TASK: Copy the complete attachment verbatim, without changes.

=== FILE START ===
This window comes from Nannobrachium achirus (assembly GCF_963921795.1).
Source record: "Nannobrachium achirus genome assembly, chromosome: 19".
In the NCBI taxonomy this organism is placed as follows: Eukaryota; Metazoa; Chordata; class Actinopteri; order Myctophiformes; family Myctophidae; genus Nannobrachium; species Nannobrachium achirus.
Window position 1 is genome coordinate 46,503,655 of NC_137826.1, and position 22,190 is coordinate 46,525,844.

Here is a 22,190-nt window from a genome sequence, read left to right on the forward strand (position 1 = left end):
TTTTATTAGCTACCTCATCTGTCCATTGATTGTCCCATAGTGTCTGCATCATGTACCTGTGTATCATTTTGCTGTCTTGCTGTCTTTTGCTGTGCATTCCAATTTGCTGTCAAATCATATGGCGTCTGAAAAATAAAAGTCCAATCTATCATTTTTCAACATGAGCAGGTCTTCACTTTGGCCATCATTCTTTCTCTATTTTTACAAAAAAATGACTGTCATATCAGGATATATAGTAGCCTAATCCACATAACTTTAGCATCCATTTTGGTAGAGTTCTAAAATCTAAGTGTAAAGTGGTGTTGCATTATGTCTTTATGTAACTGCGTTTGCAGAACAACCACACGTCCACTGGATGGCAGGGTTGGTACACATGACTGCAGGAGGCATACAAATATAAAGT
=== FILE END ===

This window comes from Nannobrachium achirus (assembly GCF_963921795.1).
Source record: "Nannobrachium achirus genome assembly, chromosome: 19".
In the NCBI taxonomy this organism is placed as follows: Eukaryota; Metazoa; Chordata; class Actinopteri; order Myctophiformes; family Myctophidae; genus Nannobrachium; species Nannobrachium achirus.
Window position 1 is genome coordinate 46,503,655 of NC_137826.1, and position 22,190 is coordinate 46,525,844.

Here is a 22,190-nt window from a genome sequence, read left to right on the forward strand (position 1 = left end):
TTTTATTAGCTACCTCATCTGTCCATTGATTGTCCCATAGTGTCTGCATCATGTACCTGTGTATCATTTTGCTGTCTTGCTGTCTTTTGCTGTGCATTCCAATTTGCTGTCAAATCATATGGCGTCTGAAAAATAAAAGTCCAATCTATCATTTTTCAACATGAGCAGGTCTTCACTTTGGCCATCATTCTTTCTCTATTTTTACAAAAAAATGACTGTCATATCAGGATATATAGTAGCCTAATCCACATAACTTTAGCATCCATTTTGGTAGAGTTCTAAAATCTAAGTGTAAAGTGGTGTTGCATTATGTCTTTATGTAACTGCGTTTGCAGAACAACCACACGTCCACTGGATGGCAGGGTTGGTACACATGACTGCAGGAGGCATACAAATATAAAGT